Pictured here are two named craters, Bek (32 km in diameter) and Lermontov (166 km in diameter). Bek's beautiful rays are indicative of its relative youth; Lermontov's floor is a suspected site of explosive volcanism, with irregular depressions and a distinct color signature.
This image was acquired as part of MDIS's color base map. The color base map is composed of WAC images taken through eight different narrow-band color filters and will cover more than 90% of Mercury's surface with an average resolution of 1 kilometer/pixel (0.6 miles/pixel). The highest-quality color images are obtained for Mercury's surface when both the spacecraft and the Sun are overhead, so these images typically are taken with viewing conditions of low incidence and emission angles.
On March 17, 2011 (March 18, 2011, UTC), MESSENGER became the first spacecraft ever to orbit the planet Mercury. The mission is currently in its commissioning phase, during which spacecraft and instrument performance are verified through a series of specially designed checkout activities. In the course of the one-year primary mission, the spacecraft's seven scientific instruments and radio science investigation will unravel the history and evolution of the Solar System's innermost planet. Visit the Why Mercury? section of this website to learn more about the science questions that the MESSENGER mission has set out to answer.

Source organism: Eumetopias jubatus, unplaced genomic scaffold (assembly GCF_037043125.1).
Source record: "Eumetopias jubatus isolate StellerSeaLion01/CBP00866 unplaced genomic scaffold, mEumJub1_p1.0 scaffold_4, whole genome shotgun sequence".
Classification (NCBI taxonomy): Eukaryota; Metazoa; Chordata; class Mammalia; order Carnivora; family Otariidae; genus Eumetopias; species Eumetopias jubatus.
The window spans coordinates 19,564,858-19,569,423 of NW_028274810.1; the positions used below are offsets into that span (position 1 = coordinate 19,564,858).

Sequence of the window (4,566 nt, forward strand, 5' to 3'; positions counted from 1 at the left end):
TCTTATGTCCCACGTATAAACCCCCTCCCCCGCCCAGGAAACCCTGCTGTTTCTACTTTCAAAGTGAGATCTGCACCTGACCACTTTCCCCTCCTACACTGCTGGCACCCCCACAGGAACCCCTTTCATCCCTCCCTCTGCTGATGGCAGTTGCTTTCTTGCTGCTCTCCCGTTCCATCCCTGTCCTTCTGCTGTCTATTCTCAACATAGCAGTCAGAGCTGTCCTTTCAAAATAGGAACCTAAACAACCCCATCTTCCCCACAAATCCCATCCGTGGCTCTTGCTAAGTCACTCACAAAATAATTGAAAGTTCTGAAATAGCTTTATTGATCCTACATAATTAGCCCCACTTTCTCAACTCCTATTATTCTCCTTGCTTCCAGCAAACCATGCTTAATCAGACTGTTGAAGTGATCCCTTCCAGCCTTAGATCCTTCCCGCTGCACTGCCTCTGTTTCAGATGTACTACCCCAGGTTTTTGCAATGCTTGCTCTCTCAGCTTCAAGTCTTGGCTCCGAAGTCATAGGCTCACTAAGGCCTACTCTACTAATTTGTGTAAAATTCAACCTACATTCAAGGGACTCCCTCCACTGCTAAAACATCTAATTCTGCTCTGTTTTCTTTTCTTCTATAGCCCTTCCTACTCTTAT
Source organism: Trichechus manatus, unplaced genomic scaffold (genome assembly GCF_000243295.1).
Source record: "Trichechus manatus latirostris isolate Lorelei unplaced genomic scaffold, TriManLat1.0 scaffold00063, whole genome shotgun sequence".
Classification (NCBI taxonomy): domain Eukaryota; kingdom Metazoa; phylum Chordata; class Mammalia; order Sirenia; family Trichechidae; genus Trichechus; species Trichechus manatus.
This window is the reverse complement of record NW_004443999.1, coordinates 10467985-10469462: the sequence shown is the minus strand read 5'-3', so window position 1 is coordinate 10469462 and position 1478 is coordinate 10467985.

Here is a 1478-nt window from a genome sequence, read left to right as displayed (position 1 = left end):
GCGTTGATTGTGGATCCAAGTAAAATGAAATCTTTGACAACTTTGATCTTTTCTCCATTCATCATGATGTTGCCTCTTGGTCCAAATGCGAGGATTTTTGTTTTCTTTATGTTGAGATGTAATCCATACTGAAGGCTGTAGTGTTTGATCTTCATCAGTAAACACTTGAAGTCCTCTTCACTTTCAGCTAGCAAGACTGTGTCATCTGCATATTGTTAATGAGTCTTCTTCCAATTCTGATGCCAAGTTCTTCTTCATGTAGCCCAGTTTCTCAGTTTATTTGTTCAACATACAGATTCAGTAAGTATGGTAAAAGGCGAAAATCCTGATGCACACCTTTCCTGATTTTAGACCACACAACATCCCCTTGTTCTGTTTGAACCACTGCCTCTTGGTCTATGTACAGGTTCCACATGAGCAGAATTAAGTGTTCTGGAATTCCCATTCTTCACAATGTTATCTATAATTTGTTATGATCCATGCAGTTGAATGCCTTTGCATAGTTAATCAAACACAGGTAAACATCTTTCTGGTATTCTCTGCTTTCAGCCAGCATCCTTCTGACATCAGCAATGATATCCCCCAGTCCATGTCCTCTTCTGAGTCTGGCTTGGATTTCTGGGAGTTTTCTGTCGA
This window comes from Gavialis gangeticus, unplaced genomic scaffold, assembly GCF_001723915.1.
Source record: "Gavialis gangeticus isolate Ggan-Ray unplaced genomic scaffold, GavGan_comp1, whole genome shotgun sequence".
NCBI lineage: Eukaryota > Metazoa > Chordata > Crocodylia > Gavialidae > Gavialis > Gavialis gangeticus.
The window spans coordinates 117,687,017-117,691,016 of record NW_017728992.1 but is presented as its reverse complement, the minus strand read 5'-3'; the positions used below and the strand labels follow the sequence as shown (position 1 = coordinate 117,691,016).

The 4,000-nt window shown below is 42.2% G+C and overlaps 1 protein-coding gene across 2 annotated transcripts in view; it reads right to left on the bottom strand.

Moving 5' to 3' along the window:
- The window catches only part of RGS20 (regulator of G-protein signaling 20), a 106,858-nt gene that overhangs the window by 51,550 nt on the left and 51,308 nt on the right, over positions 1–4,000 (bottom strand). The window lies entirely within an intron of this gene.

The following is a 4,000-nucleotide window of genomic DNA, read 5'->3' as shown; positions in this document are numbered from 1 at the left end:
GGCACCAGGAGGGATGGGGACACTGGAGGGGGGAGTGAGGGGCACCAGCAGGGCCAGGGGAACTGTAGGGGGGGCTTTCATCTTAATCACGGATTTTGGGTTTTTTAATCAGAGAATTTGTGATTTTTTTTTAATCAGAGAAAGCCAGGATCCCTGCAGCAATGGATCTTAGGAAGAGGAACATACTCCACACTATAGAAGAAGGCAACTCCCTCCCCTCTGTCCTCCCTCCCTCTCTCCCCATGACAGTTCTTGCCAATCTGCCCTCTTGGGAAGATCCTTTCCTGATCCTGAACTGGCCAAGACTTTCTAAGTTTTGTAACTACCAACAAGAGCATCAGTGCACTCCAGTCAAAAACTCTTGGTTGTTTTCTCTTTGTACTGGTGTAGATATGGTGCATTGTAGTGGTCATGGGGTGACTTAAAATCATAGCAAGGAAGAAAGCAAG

Date acquired: April 10, 2011
Image Mission Elapsed Time (MET): 210937352
Image ID: 114309
Instrument: Wide Angle Camera (WAC) of the Mercury Dual Imaging System (MDIS)
WAC filter: 7 (748 nanometers)
Center Latitude: 19.80°
Center Longitude: 309.1° E
Resolution: 1040 meters/pixel
Scale: The crater Bek is 32 km in diameter (20 miles)
Incidence Angle: 28.0°
Emission Angle: 0.2°
Phase Angle: 28.0°
These images are from MESSENGER, a NASA Discovery mission to conduct the first orbital study of the innermost planet, Mercury. For information regarding the use of images, see the MESSENGER image use policy.